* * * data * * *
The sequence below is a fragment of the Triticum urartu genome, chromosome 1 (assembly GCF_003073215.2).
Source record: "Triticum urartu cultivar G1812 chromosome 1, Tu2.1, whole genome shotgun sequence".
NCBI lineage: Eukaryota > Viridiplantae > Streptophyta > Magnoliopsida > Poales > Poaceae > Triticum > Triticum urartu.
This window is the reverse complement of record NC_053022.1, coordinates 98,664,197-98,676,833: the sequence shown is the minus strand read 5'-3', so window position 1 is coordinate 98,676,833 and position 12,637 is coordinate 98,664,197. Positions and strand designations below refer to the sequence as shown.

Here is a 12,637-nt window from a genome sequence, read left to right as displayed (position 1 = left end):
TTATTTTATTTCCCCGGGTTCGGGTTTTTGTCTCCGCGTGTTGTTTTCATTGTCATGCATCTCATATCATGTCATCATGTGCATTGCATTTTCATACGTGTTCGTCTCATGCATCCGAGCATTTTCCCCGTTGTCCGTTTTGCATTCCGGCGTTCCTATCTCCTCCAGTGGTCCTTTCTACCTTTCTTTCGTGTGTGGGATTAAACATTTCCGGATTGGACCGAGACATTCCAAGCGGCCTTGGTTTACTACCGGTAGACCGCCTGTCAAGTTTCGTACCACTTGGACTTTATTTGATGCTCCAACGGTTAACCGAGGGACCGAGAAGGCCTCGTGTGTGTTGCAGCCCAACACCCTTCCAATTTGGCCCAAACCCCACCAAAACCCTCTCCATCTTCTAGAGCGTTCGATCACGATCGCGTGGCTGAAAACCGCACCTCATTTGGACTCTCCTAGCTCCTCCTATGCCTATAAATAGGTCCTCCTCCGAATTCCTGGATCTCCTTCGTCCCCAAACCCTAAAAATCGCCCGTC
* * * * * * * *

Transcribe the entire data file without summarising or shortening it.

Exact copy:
The sequence below is a fragment of the Triticum urartu genome, chromosome 1 (assembly GCF_003073215.2).
Source record: "Triticum urartu cultivar G1812 chromosome 1, Tu2.1, whole genome shotgun sequence".
NCBI lineage: Eukaryota > Viridiplantae > Streptophyta > Magnoliopsida > Poales > Poaceae > Triticum > Triticum urartu.
This window is the reverse complement of record NC_053022.1, coordinates 98,664,197-98,676,833: the sequence shown is the minus strand read 5'-3', so window position 1 is coordinate 98,676,833 and position 12,637 is coordinate 98,664,197. Positions and strand designations below refer to the sequence as shown.

Here is a 12,637-nt window from a genome sequence, read left to right as displayed (position 1 = left end):
TTATTTTATTTCCCCGGGTTCGGGTTTTTGTCTCCGCGTGTTGTTTTCATTGTCATGCATCTCATATCATGTCATCATGTGCATTGCATTTTCATACGTGTTCGTCTCATGCATCCGAGCATTTTCCCCGTTGTCCGTTTTGCATTCCGGCGTTCCTATCTCCTCCAGTGGTCCTTTCTACCTTTCTTTCGTGTGTGGGATTAAACATTTCCGGATTGGACCGAGACATTCCAAGCGGCCTTGGTTTACTACCGGTAGACCGCCTGTCAAGTTTCGTACCACTTGGACTTTATTTGATGCTCCAACGGTTAACCGAGGGACCGAGAAGGCCTCGTGTGTGTTGCAGCCCAACACCCTTCCAATTTGGCCCAAACCCCACCAAAACCCTCTCCATCTTCTAGAGCGTTCGATCACGATCGCGTGGCTGAAAACCGCACCTCATTTGGACTCTCCTAGCTCCTCCTATGCCTATAAATAGGTCCTCCTCCGAATTCCTGGATCTCCTTCGTCCCCAAACCCTAAAAATCGCCCGTC